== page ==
Apr 13, 2009

Di Morrisey Chick Lit Storytelling

Summer holidays ... Christmas Day .. another Di Morrisey novel .. easy chicklit reading. Easy to dismiss.

However underneath these seductive and compelling easy reads, there seem to be almost sublimal messages. Raising questions of politics, ambition, big business, power, greed, environmental destruction, crushing of Indigenous heritage and values by conventional vested interests. And always there is the heroine, sometimes cast adrift by life's circumstances and at a cross roads. Facing contemporary issues, finding her voice.

Morissey's novel are often meticulously researched ... all communicated in a light non academic style, and thus reaching a huge mass market.

Monsoon - tackling Australia's involvement in Vietnam - of the regular soldiers and conscripts - denied legitimacy by the RSL's as it was not an official war. And yet it ran far longer than previous conflicts - Boer War, WWI, WWII, Malayan Emergency and Korean War. There were casualties - 521 deaths and over 3000 wounded.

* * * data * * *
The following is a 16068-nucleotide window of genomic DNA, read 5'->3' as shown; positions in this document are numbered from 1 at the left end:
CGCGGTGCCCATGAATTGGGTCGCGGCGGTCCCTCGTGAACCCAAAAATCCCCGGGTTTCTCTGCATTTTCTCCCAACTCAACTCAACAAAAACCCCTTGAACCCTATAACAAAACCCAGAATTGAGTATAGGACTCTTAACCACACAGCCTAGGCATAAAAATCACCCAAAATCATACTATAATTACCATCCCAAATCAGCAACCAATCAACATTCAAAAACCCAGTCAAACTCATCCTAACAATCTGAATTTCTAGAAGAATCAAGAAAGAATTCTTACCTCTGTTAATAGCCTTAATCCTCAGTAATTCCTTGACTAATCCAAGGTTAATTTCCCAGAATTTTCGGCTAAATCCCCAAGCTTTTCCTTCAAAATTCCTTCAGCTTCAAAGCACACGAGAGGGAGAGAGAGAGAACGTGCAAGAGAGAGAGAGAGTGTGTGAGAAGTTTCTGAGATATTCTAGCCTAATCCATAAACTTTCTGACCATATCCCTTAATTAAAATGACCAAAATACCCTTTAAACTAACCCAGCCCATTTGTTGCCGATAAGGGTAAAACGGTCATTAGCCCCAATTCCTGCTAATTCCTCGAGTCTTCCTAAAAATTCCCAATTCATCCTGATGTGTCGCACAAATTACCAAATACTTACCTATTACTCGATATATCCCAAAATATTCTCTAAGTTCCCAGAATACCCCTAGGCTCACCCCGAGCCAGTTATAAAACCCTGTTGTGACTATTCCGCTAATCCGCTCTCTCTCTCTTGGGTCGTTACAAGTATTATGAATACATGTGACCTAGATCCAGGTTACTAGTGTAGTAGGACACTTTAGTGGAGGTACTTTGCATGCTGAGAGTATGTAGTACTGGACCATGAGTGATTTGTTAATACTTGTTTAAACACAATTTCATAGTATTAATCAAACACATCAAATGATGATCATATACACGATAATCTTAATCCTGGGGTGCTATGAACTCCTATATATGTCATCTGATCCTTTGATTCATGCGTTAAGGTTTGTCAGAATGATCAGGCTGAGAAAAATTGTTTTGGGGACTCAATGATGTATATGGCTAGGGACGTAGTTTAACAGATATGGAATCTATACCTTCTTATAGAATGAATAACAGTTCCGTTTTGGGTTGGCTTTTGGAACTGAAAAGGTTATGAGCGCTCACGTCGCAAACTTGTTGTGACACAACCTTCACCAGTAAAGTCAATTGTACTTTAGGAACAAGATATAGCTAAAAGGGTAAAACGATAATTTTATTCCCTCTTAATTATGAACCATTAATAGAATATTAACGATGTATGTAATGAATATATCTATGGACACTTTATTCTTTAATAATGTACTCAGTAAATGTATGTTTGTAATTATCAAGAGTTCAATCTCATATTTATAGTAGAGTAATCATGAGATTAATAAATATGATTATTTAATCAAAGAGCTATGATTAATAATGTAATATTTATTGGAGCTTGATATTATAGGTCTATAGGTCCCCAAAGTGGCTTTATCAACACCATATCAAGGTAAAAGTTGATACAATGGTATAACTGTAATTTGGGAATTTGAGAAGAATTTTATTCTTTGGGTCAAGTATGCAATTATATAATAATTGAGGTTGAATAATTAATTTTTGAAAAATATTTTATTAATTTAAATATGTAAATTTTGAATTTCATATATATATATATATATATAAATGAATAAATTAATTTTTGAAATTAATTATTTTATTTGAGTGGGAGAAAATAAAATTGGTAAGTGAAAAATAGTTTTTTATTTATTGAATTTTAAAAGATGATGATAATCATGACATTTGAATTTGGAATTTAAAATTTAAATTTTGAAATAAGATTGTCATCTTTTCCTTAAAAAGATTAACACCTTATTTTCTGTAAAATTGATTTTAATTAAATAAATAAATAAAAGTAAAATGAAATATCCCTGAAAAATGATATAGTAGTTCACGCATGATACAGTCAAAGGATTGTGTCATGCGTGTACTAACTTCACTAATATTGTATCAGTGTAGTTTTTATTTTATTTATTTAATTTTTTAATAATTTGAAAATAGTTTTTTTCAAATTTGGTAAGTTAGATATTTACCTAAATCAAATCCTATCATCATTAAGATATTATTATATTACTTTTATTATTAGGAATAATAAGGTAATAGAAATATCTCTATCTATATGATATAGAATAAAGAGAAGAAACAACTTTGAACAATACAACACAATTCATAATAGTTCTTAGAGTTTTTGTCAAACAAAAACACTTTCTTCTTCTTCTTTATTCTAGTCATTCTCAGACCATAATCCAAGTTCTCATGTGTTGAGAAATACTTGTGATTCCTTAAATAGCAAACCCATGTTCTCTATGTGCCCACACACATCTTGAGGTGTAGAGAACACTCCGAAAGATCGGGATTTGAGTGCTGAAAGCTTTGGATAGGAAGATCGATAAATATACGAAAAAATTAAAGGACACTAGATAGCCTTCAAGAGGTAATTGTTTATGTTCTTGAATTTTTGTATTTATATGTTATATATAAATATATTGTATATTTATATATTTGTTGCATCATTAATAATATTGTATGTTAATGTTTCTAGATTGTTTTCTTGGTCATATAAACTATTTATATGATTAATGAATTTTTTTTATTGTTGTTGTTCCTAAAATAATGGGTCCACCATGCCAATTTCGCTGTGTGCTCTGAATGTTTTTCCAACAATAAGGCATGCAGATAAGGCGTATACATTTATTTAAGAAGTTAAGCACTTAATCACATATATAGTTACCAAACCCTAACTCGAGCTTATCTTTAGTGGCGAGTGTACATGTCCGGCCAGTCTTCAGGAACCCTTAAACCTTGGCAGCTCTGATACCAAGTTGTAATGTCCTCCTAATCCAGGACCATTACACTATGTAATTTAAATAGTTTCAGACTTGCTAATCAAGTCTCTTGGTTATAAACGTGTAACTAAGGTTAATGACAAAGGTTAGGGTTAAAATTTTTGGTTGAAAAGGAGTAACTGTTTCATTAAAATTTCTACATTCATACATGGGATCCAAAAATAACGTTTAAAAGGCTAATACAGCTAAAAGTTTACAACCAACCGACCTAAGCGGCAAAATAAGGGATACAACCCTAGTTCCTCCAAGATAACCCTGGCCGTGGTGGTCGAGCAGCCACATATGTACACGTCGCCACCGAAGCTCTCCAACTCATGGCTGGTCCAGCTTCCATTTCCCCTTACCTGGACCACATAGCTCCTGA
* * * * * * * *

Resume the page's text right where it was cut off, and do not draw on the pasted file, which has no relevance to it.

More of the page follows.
It was a divisive time where the moral control exerted by the RSL and conservatives began to be seriously questioned with anticonscription protesters.

Morrisey's novel respects both views - the Vietnam Vet and the antiwar protesters, which is in tune with today's perspective - softened by 30 years travelled since the conflict. It provides a sympathetic treatment of those on different sides of the American War in Vietnam.

She also addresses the challenges of the returning Vietnamese and those of mixed racial parentage - how they are viewed by local Vietnamese.

Also giving a voice to those soldiers and their families struggling with post combat traumatic syndrome issues - faced in all contacts but all too often buried.

And also the tensions in Vietnam as it progresses through Doi Moi.

It seems that Morrisey tackles some controversial areas in her easily dismissed chicklit genre.